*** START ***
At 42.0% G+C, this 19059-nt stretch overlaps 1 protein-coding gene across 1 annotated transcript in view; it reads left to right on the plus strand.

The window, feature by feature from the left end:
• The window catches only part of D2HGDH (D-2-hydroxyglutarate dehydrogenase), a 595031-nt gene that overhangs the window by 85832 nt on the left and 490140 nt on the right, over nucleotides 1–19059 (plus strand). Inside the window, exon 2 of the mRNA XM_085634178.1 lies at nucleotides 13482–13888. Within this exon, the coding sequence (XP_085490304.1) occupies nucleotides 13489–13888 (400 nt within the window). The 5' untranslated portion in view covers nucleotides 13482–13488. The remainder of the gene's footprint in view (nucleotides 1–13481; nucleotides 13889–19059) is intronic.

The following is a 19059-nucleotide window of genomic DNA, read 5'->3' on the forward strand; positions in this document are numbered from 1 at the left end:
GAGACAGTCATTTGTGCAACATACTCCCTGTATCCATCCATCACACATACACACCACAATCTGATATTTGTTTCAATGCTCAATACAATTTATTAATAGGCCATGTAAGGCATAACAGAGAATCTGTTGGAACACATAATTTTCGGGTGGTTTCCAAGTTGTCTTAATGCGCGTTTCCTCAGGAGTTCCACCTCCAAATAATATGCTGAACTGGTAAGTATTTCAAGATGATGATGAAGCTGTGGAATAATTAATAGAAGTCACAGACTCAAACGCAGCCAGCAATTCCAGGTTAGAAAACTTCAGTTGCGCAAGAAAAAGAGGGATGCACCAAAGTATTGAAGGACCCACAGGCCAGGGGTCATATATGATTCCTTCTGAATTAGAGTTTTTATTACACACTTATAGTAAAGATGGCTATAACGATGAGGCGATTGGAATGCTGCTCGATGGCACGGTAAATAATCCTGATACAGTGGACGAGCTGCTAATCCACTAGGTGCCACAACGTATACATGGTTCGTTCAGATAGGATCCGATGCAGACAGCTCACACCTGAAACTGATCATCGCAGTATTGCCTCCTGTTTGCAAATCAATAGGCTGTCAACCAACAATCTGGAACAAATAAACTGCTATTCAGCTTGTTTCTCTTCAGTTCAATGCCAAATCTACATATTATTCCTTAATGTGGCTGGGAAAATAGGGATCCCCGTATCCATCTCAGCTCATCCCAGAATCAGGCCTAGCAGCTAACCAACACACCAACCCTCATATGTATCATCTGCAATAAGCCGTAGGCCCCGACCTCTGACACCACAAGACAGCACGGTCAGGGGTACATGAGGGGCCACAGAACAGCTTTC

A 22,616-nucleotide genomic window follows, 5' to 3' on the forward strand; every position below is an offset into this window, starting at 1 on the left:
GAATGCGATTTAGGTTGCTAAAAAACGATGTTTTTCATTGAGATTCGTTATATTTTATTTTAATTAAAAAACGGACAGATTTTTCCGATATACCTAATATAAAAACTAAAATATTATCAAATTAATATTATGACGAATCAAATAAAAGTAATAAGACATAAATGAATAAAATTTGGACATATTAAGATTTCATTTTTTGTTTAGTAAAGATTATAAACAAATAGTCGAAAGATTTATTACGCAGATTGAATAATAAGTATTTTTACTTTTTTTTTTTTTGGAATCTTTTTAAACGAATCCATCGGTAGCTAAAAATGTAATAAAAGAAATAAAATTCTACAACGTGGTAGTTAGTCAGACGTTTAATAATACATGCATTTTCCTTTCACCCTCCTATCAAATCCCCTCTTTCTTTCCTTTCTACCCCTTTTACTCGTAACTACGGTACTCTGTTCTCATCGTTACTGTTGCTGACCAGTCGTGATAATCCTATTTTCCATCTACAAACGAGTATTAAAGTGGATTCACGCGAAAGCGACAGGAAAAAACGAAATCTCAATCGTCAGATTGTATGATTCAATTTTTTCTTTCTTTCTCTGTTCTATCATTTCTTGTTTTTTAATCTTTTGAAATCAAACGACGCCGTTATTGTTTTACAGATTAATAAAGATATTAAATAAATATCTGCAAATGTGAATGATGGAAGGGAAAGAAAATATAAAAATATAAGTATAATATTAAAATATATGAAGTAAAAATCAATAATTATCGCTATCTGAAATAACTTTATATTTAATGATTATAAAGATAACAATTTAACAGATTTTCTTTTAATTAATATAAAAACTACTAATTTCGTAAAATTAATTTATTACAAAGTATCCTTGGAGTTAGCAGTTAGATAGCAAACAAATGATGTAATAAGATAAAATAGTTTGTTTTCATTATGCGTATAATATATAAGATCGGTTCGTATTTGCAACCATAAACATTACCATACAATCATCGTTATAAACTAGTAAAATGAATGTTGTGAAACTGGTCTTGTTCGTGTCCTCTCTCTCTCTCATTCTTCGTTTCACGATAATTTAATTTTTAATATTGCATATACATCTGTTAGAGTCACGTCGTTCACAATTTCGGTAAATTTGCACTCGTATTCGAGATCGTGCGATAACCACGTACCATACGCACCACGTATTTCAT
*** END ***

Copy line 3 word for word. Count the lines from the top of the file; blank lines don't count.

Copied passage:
• The window catches only part of D2HGDH (D-2-hydroxyglutarate dehydrogenase), a 595031-nt gene that overhangs the window by 85832 nt on the left and 490140 nt on the right, over nucleotides 1–19059 (plus strand). Inside the window, exon 2 of the mRNA XM_085634178.1 lies at nucleotides 13482–13888. Within this exon, the coding sequence (XP_085490304.1) occupies nucleotides 13489–13888 (400 nt within the window). The 5' untranslated portion in view covers nucleotides 13482–13488. The remainder of the gene's footprint in view (nucleotides 1–13481; nucleotides 13889–19059) is intronic.